NFPA 92: Why it matters, how to use it, and changes to anticipate in 2018

NFPA 92: Standard for Smoke Control Systems provides fire protection engineers with guidance for the design and testing of smoke control systems, and there are critical changes underway to the 2018 edition.

05/31/2017


This article is peer-reviewed.

Learning objectives:

  • Explain that NFPA 92: Standard for Smoke Control Systems is the primary standard that guides fire protection engineers.
  • How to comply with NFPA 92 to contain and manage smoke in a nonresidential building.
  • Learn about the 2018 edition of NFPA 92.

NFPA 92: Standard for Smoke Control Systems is the industry standard that designers, code enforcers, and maintenance personnel turn to when confronted with a smoke control system. NFPA 92 is referenced in the International Code Council codes, the U.S. Department of Defense’s Unified Facilities Criteria, NFPA 101: Life Safety Code, and other local codes and industry design guides. As buildings become more complex, incorporating larger and more complex open spaces, smoke control becomes even more important.

Figure 1: Smoke control includes both the containment and management of smoke. A single smoke control system can include both methodologies to protect occupants and property from the damaging effects of smoke. All graphics courtesy: JENSEN HUGHES

Recent history

In the past 5 years, NFPA 92 has evolved from two standards segregating the design of large-volume-space smoke management from the design of stairwell pressurization, zoned and elevator smoke control, vestibules, and smoke-refuge areas. In 2011, NFPA 92A Standard for Smoke-Control Systems Utilizing Barriers and Pressure Differences merged with NFPA 92B Standard for Smoke Management Systems in Malls, Atria, and Large Areas to form the current edition of NFPA 92.

The current year revision of NFPA 92 is the 2015 edition. The 2018 revision cycle has already begun, and the second draft’s public comments closed in November 2016. The second draft posting date is slated for August 2017.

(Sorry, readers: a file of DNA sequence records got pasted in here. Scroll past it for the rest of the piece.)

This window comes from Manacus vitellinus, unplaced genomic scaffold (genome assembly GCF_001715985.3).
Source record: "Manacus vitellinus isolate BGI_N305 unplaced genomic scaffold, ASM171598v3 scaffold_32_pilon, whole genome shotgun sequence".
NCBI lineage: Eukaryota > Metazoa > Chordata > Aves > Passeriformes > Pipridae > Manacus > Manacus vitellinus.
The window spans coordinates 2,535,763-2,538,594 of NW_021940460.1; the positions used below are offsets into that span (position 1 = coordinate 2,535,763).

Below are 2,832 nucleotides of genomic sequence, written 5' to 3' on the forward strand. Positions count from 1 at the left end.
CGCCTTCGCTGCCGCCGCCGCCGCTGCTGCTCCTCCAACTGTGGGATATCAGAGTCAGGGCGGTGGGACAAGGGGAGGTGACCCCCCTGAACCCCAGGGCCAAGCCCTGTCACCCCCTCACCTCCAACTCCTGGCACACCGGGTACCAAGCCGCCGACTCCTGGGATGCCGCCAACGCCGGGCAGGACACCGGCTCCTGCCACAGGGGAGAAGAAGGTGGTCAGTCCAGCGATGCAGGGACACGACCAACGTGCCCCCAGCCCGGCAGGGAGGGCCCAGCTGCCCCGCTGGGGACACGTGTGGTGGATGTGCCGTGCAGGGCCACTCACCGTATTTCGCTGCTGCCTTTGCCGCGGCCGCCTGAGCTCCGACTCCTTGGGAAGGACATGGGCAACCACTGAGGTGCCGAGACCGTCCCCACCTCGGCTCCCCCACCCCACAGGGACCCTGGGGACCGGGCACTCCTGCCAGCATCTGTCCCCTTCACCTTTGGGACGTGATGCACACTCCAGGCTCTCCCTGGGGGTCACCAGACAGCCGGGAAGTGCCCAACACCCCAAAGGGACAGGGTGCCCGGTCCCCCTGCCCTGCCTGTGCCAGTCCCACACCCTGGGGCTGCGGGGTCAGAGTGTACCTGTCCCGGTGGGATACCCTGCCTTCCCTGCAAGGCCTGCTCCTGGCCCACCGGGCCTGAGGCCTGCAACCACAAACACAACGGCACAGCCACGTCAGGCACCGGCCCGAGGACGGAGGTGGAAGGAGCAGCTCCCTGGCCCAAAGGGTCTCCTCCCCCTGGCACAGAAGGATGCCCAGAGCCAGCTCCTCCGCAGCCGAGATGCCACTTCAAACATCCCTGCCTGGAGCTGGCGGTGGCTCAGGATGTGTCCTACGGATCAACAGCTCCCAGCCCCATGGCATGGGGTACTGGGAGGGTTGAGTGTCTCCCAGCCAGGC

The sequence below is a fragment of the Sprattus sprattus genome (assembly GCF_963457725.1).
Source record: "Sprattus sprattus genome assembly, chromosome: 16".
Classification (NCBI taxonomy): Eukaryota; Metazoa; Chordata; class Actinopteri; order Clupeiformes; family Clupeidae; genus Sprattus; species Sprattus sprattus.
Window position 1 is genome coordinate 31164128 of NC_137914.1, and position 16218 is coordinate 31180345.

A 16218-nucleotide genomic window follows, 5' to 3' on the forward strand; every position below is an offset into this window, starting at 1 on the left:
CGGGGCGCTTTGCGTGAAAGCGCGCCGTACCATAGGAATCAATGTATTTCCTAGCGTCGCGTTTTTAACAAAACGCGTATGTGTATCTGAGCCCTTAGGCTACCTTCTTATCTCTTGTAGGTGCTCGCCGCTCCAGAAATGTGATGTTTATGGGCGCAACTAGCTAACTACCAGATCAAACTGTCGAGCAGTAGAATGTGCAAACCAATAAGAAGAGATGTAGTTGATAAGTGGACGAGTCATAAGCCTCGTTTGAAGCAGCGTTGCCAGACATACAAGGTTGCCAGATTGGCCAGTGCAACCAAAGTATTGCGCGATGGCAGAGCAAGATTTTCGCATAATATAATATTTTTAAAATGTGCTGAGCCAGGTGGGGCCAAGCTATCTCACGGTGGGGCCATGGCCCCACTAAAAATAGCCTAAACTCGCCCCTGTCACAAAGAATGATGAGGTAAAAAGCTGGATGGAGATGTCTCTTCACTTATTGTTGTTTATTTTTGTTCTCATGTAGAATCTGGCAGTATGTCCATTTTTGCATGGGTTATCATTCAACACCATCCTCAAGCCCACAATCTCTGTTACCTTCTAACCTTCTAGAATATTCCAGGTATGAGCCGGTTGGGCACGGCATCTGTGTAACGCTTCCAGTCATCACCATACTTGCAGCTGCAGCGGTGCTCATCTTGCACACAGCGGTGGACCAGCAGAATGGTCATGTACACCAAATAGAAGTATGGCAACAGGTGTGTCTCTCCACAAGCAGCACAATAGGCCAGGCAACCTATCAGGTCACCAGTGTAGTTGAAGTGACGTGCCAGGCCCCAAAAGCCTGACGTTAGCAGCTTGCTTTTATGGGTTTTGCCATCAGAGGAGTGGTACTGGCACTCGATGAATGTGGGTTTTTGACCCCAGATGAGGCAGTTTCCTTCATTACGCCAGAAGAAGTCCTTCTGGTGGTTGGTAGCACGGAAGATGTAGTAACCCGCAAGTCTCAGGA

Introduction to NFPA 92

As stated in the scope of the standard, NFPA 92 applies to the design, installation, acceptance testing, operation, and ongoing periodic testing of smoke control systems. How smoke is “controlled” in buildings can vary greatly and depends upon the specific traits of a facility. Therefore, NFPA 92 addresses the many means of controlling smoke, such as inhibition of smoke from entering stairwells, means of egress, smoke refuge areas, elevator shafts, or other similar areas where occupants may congregate or egress. It could also mean maintaining a tenable environment for the time required for safe evacuation, the inhibition of smoke migration by compartmentation, protecting and aiding emergency response operations, and improving life safety and reducing property loss. The design goals, methods, and criteria for smoke control systems are discussed in the next section.

NFPA 92 is a standard and not a code; therefore, designers and authorities having jurisdiction (AHJs) do not find the requirement for a smoke control system in NPFA 92. The locally adopted building code, such as the International Building Code (IBC) or NFPA 101, will require smoke control systems in certain cases and reference NFPA 92 as the governing standard for designing, installing, and testing of such systems.

Complying with NFPA 92

The term “smoke control” encompasses both the containment of smoke in a designated zone as well as the management of smoke within a large-volume space and adjacent connected spaces. NFPA 92 is structured around smoke containment and smoke management, providing approaches and criteria for the implementation of each.

Once the requirement for a smoke control system is established, the first step is to consult NFPA 92 and determine whether the system should be based on the smoke-containment concept or the smoke-management concept. Smoke management generally is used for large multistory spaces, such as atriums. Smoke containment, achieved using pressurization, is used for elevators, stairways, and zoned smoke systems. Additionally, a building may include smoke management as well as a smoke containment; the two methodologies are not mutually exclusive systems and both are often found in the same building. After the design methodology and smoke control objectives are identified, the design approach(es) should be selected.